Nick Burkhardt (David Guintoli) is a homicide detective who recently finds out that he is a descendent of the famous Grimm brothers. However, the Grimm brothers were more than just fairy tale writers. They were part of a group of hunters that fight supernatural creatures. Now that Burkhardt's powers have been activated, it is up to him to protect humanity from the evil creatures in the world.
I am always very excited when fairy tale series come to television. Even though I know in my heart that they could be very disappointing, I always set aside time to tune in. Unfortunately, Grimm is not a very good show. Despite wanting desperately to enjoy it, I found it severely lacking. Instead of focusing on the fantastical creatures, we are relegated to watching Burkhardt try to solve a crime without letting anyone, including his partner Hank (Russell Hornsby), know that the responsible party is an animalistic creature masquerading as a human. It is painful to watch Burkhardt trying to figure out what is going on. Even though his Aunt Marie (Kate Burton) left him a trailer full of information about the various creatures, he barely touches any of it. Sure, there are a few scenes of him slowly paging through a book but that isn't anything like real research. If the show wanted to focus on the police aspect, they should stop being so half-hearted about it. There are plenty of good cop shows to show them how to do it.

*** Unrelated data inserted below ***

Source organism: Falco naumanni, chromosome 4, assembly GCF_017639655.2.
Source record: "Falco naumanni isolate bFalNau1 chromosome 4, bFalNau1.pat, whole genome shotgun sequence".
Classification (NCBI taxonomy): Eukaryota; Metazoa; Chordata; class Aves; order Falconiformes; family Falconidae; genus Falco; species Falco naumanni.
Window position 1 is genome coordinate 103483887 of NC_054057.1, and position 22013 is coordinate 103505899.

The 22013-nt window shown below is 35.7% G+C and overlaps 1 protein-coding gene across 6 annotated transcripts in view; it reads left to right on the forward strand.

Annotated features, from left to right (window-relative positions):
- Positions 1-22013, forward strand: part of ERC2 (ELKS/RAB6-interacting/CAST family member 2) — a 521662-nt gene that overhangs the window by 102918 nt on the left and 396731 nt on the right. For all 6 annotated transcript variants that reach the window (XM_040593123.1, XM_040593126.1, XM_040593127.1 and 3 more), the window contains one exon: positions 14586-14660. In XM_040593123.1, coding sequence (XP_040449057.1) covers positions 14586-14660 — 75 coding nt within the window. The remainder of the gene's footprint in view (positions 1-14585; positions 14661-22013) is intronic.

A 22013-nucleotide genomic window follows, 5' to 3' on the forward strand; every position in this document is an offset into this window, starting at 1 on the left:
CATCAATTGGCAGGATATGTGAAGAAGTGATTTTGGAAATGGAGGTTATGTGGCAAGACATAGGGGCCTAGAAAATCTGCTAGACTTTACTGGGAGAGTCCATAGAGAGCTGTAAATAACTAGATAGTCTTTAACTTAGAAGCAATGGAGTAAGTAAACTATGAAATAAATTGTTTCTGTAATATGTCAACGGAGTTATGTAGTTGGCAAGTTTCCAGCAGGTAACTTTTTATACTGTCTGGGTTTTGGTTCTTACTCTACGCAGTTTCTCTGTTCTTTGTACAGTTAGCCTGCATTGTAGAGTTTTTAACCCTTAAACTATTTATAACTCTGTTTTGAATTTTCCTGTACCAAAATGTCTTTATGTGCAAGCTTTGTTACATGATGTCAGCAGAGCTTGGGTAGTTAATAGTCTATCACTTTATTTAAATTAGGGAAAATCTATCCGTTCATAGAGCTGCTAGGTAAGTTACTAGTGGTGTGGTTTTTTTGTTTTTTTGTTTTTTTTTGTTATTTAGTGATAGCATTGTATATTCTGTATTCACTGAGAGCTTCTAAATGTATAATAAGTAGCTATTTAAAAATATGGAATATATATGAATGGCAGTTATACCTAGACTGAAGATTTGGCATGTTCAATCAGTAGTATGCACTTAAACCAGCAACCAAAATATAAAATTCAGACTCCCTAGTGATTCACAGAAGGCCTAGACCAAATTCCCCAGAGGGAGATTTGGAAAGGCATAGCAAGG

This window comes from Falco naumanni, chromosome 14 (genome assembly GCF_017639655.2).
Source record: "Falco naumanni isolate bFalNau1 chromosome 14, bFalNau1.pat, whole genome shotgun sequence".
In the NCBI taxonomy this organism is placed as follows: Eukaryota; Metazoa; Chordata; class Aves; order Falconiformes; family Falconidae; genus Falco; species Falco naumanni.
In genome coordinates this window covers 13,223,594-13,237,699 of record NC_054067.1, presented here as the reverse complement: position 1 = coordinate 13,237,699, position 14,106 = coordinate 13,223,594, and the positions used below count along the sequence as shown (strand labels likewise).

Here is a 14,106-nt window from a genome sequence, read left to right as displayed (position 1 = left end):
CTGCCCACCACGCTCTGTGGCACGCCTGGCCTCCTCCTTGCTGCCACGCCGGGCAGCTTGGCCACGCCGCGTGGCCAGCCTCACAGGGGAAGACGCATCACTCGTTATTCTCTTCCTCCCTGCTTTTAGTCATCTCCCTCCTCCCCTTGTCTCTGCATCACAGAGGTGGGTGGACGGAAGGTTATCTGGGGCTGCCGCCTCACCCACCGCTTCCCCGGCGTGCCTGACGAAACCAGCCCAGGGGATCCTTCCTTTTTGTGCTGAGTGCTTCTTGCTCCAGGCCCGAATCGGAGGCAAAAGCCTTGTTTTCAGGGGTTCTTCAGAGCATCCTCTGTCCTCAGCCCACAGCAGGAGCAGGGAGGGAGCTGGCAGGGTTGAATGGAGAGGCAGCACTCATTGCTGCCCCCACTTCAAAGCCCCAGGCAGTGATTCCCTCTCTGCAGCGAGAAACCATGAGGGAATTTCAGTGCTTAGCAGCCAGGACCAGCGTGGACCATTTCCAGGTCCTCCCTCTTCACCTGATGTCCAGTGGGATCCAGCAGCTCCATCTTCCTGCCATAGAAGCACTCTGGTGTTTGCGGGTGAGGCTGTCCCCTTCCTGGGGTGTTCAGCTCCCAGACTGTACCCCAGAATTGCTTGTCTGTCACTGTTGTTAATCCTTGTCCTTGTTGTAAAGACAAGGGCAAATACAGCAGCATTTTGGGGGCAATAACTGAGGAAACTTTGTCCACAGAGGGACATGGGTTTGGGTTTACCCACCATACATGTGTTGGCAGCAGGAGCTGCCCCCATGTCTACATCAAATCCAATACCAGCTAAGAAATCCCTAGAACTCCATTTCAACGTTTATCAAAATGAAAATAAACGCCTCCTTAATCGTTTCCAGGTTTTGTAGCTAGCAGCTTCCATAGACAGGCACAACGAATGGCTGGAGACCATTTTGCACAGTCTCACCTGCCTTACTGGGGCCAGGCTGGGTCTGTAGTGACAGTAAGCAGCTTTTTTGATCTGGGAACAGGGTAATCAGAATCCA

It's not always a good idea to compare shows. However, since Once Upon A Time and Grimm both debuted around the same time and contain the same underlying plot, it's difficult not to compare them. Time is a great fantasy drama that drops hints about the true identity of each character. Grimm, on the other hand, is muddled and doesn't seem to know what it is. I am going to give Grimm a few more episodes to redeem itself. I'm just not going to hold my breath waiting for redemption.